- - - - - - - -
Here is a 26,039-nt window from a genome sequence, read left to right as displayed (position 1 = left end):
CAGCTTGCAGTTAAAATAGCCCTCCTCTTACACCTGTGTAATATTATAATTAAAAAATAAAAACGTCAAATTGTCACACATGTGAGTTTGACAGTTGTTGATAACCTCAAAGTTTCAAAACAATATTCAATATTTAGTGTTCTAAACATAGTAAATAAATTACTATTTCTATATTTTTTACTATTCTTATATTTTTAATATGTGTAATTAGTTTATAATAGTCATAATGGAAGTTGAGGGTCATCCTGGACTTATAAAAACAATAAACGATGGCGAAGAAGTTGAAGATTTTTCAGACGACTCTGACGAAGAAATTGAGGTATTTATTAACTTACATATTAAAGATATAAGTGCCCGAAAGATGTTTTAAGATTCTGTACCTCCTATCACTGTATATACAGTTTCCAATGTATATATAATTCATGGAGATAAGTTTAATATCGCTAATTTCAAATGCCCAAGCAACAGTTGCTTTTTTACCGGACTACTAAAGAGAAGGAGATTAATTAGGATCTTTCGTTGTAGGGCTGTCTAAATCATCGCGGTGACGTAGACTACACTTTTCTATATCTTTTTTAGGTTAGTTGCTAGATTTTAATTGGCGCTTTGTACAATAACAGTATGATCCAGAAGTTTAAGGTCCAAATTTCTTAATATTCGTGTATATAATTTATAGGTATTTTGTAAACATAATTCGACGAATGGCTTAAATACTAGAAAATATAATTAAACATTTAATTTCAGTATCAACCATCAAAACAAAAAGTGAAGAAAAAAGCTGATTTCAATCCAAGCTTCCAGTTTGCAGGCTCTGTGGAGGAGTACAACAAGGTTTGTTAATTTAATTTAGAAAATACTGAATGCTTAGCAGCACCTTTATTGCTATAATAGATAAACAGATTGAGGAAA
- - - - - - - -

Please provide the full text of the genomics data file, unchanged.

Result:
Here is a 26,039-nt window from a genome sequence, read left to right as displayed (position 1 = left end):
CAGCTTGCAGTTAAAATAGCCCTCCTCTTACACCTGTGTAATATTATAATTAAAAAATAAAAACGTCAAATTGTCACACATGTGAGTTTGACAGTTGTTGATAACCTCAAAGTTTCAAAACAATATTCAATATTTAGTGTTCTAAACATAGTAAATAAATTACTATTTCTATATTTTTTACTATTCTTATATTTTTAATATGTGTAATTAGTTTATAATAGTCATAATGGAAGTTGAGGGTCATCCTGGACTTATAAAAACAATAAACGATGGCGAAGAAGTTGAAGATTTTTCAGACGACTCTGACGAAGAAATTGAGGTATTTATTAACTTACATATTAAAGATATAAGTGCCCGAAAGATGTTTTAAGATTCTGTACCTCCTATCACTGTATATACAGTTTCCAATGTATATATAATTCATGGAGATAAGTTTAATATCGCTAATTTCAAATGCCCAAGCAACAGTTGCTTTTTTACCGGACTACTAAAGAGAAGGAGATTAATTAGGATCTTTCGTTGTAGGGCTGTCTAAATCATCGCGGTGACGTAGACTACACTTTTCTATATCTTTTTTAGGTTAGTTGCTAGATTTTAATTGGCGCTTTGTACAATAACAGTATGATCCAGAAGTTTAAGGTCCAAATTTCTTAATATTCGTGTATATAATTTATAGGTATTTTGTAAACATAATTCGACGAATGGCTTAAATACTAGAAAATATAATTAAACATTTAATTTCAGTATCAACCATCAAAACAAAAAGTGAAGAAAAAAGCTGATTTCAATCCAAGCTTCCAGTTTGCAGGCTCTGTGGAGGAGTACAACAAGGTTTGTTAATTTAATTTAGAAAATACTGAATGCTTAGCAGCACCTTTATTGCTATAATAGATAAACAGATTGAGGAAA